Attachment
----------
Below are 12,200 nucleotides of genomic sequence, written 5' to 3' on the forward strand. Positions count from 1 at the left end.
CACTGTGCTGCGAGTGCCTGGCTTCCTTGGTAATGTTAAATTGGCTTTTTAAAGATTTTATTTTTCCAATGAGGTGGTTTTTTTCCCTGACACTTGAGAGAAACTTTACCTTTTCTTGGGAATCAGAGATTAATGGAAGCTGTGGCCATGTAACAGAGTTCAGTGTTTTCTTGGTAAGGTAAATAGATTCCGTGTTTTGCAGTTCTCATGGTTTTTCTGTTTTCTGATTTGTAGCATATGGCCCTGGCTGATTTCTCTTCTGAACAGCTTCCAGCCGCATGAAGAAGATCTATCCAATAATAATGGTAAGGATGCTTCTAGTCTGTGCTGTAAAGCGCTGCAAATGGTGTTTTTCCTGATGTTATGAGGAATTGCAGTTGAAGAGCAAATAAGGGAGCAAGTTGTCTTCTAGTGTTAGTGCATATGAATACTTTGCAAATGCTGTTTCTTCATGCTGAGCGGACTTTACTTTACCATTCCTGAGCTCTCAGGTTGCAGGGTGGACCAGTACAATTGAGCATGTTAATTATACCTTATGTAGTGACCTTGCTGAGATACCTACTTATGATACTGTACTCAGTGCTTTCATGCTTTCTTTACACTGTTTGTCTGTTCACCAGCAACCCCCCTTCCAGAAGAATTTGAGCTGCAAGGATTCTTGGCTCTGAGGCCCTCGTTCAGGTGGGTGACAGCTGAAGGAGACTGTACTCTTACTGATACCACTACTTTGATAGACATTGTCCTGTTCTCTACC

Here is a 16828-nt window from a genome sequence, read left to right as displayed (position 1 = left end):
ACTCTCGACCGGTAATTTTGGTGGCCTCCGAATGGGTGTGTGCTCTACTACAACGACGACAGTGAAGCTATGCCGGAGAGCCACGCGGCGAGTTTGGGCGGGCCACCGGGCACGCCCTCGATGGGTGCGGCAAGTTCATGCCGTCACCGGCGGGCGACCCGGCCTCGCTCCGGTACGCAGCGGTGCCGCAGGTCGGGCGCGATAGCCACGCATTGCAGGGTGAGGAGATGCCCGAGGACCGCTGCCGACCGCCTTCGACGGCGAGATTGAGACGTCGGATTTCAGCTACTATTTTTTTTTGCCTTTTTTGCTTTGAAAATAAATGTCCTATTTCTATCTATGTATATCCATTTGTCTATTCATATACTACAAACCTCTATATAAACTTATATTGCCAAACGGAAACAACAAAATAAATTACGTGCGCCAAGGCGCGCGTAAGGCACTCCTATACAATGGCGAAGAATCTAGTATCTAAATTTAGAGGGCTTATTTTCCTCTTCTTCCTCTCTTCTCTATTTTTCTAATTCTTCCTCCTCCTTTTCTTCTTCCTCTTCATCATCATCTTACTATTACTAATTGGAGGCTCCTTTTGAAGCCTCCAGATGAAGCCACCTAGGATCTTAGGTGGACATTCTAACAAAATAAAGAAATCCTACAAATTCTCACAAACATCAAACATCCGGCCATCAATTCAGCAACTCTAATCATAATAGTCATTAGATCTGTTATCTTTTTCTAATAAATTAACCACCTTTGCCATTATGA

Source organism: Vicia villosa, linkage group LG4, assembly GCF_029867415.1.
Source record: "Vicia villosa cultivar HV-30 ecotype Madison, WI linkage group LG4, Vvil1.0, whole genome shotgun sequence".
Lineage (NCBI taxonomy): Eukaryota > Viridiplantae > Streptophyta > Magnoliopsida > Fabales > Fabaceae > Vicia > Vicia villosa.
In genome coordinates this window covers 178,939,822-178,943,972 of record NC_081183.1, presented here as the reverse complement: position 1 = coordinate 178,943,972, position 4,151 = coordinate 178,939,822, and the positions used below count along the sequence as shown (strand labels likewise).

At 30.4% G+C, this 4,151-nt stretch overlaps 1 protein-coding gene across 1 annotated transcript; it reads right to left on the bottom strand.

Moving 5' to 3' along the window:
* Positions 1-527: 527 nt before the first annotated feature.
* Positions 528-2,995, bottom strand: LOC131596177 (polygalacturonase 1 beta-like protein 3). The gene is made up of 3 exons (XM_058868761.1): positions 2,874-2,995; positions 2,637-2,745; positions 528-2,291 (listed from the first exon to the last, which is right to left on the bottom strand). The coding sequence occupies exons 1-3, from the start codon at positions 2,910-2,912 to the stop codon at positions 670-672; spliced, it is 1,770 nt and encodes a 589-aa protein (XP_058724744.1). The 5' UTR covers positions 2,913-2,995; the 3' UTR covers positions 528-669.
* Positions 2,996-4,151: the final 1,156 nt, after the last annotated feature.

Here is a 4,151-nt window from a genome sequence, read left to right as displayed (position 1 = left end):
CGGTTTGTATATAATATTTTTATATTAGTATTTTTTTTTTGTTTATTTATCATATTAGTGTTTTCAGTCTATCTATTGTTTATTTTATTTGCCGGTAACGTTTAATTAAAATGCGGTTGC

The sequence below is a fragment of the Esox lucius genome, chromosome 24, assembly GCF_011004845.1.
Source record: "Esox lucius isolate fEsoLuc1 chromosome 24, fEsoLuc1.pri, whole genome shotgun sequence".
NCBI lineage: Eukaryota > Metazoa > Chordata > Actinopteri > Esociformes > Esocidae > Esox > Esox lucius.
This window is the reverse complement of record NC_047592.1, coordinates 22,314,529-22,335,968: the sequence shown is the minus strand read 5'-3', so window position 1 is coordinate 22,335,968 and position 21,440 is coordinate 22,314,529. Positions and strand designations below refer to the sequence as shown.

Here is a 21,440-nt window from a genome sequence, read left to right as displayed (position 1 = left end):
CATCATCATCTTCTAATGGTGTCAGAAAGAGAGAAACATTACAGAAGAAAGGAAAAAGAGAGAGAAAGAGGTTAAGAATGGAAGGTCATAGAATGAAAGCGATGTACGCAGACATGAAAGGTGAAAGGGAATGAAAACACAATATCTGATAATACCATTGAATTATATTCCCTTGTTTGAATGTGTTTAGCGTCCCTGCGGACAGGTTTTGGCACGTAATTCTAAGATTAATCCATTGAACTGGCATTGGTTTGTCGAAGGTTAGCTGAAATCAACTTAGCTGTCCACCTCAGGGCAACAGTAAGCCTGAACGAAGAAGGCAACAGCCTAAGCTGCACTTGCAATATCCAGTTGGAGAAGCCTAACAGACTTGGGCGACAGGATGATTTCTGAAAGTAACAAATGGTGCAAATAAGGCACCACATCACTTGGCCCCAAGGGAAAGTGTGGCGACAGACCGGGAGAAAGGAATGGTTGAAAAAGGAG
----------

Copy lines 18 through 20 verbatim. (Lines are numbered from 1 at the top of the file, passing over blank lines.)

NCBI lineage: Eukaryota > Metazoa > Chordata > Actinopteri > Esociformes > Esocidae > Esox > Esox lucius.
This window is the reverse complement of record NC_047592.1, coordinates 22,314,529-22,335,968: the sequence shown is the minus strand read 5'-3', so window position 1 is coordinate 22,335,968 and position 21,440 is coordinate 22,314,529. Positions and strand designations below refer to the sequence as shown.

Here is a 21,440-nt window from a genome sequence, read left to right as displayed (position 1 = left end):